Quickly declared emotions are about the only aspect of this production that run hot, with Susan also declaring hatred towards her new guardians. Otherwise, most of the just-over-an-hour running time feels downright languorous. Pernell Roberts seems bored and passively angry (Trapper John, M.D. still being a few years off), and Steven Tanner’s Jude character reduces to a shrill nerd.

Although a few trivial hints point to an alternate explanation—a relapse of Susan’s mental illness, a prank by her cousin, or an attempt by her relatives to wrest control of her inheritance—there becomes little doubt that Marc actually exists. Marian hears Marc while eavesdropping at the attic door, and ultimately Jude confesses that he has been receiving visits from Marc since he was five years old. Without this dramatic tension, the only real question becomes Marc’s intent.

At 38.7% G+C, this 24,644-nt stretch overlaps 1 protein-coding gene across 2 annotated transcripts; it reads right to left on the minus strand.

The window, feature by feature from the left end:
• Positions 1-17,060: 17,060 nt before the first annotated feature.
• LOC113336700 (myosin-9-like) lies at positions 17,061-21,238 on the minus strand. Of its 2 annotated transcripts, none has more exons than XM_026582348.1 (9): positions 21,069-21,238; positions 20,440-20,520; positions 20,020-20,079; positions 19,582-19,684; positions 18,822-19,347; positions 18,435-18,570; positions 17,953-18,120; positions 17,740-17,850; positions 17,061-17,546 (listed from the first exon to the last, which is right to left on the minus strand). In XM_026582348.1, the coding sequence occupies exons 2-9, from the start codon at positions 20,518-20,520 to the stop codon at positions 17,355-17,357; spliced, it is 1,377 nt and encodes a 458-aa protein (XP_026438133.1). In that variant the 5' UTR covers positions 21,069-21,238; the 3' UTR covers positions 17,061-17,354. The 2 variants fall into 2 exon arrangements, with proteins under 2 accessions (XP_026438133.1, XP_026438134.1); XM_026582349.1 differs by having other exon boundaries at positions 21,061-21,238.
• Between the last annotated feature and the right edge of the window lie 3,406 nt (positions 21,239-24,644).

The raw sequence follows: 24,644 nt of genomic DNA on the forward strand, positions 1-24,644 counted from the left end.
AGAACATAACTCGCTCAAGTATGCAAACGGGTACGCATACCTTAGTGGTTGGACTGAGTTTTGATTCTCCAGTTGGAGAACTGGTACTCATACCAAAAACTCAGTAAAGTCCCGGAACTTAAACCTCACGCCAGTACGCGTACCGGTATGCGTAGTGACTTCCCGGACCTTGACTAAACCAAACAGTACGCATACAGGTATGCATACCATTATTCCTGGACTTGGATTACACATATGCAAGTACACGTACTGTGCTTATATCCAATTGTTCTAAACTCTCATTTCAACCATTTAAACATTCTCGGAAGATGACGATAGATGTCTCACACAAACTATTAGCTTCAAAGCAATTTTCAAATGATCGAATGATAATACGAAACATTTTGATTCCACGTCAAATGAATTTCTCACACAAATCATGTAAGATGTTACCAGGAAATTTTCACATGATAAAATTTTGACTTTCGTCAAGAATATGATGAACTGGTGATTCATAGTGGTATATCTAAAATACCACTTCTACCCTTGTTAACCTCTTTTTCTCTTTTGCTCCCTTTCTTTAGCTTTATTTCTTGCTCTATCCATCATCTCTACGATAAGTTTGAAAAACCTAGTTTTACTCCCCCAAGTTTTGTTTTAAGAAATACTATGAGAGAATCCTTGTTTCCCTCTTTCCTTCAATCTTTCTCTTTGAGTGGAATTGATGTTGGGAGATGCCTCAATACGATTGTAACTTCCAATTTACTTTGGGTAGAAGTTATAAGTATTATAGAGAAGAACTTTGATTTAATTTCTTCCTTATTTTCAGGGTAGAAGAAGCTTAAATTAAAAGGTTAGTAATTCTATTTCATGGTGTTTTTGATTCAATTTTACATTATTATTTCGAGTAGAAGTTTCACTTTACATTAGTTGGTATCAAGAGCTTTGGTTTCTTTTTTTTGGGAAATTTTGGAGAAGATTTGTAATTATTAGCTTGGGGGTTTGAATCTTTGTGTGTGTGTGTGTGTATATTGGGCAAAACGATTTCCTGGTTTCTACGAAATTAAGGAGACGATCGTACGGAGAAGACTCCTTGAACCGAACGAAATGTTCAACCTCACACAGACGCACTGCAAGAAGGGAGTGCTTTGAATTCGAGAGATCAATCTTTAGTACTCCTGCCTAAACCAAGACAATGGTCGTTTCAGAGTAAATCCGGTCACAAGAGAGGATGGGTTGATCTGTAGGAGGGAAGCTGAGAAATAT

Susan is sympathetic in her isolation, but Alien Lover falls short in delivering the treatise on loneliness in the television age that it perhaps intended. Directed by Lela Swift, longtime Dark Shadows veteran, this made-for-television project exhibits all the static flair of a quickly shot, low-budget daytime serial. The only thing missing is a flubbed line or an overhead microphone dropping into the frame.